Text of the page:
It doesn’t sound fair.
It doesn’t seem right.
But here’s a dirty little secret of the writing life you need to hear:
Any veteran editor can tell within two minutes whether they’re going to reject your manuscript.
It takes longer to decide whether they’ll recommend it for purchase, of course, but—sad to say—it can, and often does, go into the reject pile just that fast.
“What?” you say. “Before I’ve had a chance to wow them with my stupendous villain? Before my mind-blowing twist? Before my plot really takes off?”
And I’m not exaggerating.
Because the competition is so stiff and editors have so many manuscripts to read, you have only nanoseconds to grab them by the throat and hang on.
Every writing mentor hammers at this ad infinitum: Your editor is your first reader.
Every word counts. You get one chance. You must capture them from the get-go.
Am I saying editors look for reasons to reject your work?
No, no, a thousand times no! They’re looking for the next Harry Potter!
Editors want you to succeed!
Then how can they know so quickly that your book won’t cut it?
In my lifetime in the business I’ve heard dozens of reasons, but let me give you my personal top five from my experience as both an editor and publisher:
This is what editors call anything that comes before a story or chapter finally, really, begins. It usually consists of a page or two of scene setting and background. Get on with the story. Get your main character introduced, establish and upset some status quo, then plunge him into terrible trouble that reveals the engine of your story. Is it a quest, a journey, a challenge, what?
There’ll be plenty of time to work in all those details that seemed so important while you were throat-clearing that would have cost you a sale. For now, your job is to start with a bang.
Too many characters introduced too quickly
I’m usually wary of generalizations or hard and fast rules, but almost any time I see more than three characters within the first few pages, my eyes start to swim. If I feel like I need a program to keep track of the players, I quickly lose interest.
Your reader is trying to comprehend the story, and if you ask him to start cataloguing a cast of characters right away, you risk losing him. Keep things simple till the story has taken shape.
Point of View violations
Maintain a single Point of View (POV) for every scene. Violate that cardinal rule and you expose yourself as an amateur right out of the gate. Beginners often defend themselves against this criticism by citing classics by famous authors or citing J.K. Rowling, the exception who proves the rule.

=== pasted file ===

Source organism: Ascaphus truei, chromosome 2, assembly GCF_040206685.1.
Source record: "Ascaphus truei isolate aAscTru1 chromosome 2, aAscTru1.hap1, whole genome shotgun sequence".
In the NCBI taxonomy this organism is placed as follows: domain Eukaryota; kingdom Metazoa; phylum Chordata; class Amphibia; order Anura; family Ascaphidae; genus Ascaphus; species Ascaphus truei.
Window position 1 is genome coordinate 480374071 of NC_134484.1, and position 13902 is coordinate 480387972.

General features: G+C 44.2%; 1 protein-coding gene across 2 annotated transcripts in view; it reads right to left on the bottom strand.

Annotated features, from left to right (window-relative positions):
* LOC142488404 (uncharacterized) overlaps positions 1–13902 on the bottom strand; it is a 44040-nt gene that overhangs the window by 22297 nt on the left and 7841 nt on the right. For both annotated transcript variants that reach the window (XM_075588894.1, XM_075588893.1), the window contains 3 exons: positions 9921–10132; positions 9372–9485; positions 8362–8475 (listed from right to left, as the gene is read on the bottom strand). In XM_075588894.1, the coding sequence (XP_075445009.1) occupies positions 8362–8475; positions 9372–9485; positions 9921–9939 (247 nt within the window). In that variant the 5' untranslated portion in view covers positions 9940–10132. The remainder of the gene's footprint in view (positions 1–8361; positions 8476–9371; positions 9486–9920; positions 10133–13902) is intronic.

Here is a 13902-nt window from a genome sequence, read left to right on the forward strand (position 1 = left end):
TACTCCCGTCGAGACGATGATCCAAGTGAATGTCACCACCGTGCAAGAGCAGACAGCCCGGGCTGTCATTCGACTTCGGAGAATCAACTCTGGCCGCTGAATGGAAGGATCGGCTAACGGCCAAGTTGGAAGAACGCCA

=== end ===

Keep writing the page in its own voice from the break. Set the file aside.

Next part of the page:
Times change. Readers’ tastes evolve. This is the rule for today, and it’s true of what sells.
Clichés, and not just words and phrases
There are also clichéd situations, like starting your story with the main character waking to an alarm clock, a character describing herself while looking in a full-length mirror, future love interests literally bumping into each other upon first meeting, etc.
Avoid, too, beginning with an evocative, dramatic scene, and surprise, surprise, the main character wakes up to discover it’s all been a dream. There’s nothing wrong with dreams, but having them come as surprises has been used to death and takes all the air from the balloon of your story.
It’s also a cliché to have your main character feel his heart pound, race, thud, or hammer; and then he gasps, sucks wind, his breath comes short… If you describe the scene properly, your reader should experience all that and you shouldn’t have to say your character did. Put your character into a rough enough situation, and the reader will know what he’s feeling without having to be told—and hopefully he’ll share his distress.
Simply bad writing:
This is what I call that special language we all tend to use when we forget to Just Say It.
Hollywood screenwriters coined this term for prose that exactly mirrors real life but fails to advance your plot. There’s nothing wrong with the words themselves, except that they could be synopsized to save the reader’s time and patience. A perfect example is replacing all the hi’s and hello’s and how are you’s that precede meaningful dialogue with something like: “After trading pleasantries, Jim asked Fred if he’d heard about what had happened to Tricia. ‘No, what?’”
Avoid state-of-being verbs. Change sentences like “There was a man standing…” to “A man stood…”
The most famous rule in the bible of writing hints, The Elements of Style, is “Omit Needless Words,” which follows its own advice. This should be the hallmark of every writer.
Example: The administrative assistant ushered me through the open door into the CEO’s office, and I sat down in a chair across from his big, wood desk.
Edit: The administrative assistant ushered me through the open door into the CEO’s office, and I sat down in a chair across from his big, wood desk.
Obviously, there would be a door. And even more obviously, it would be open. If I sat, I would sit “down,” and naturally it would be in a chair. Because I’m seeing the CEO, a description of his desk would be notable only if it weren’t big or wood.
Result: The administrative assistant ushered me into the CEO’s office, and I sat across from his desk.
Re-examine these 5 common mistakes, and study more self-editing tips here, then share below your tips on how to turn rejections into sales.
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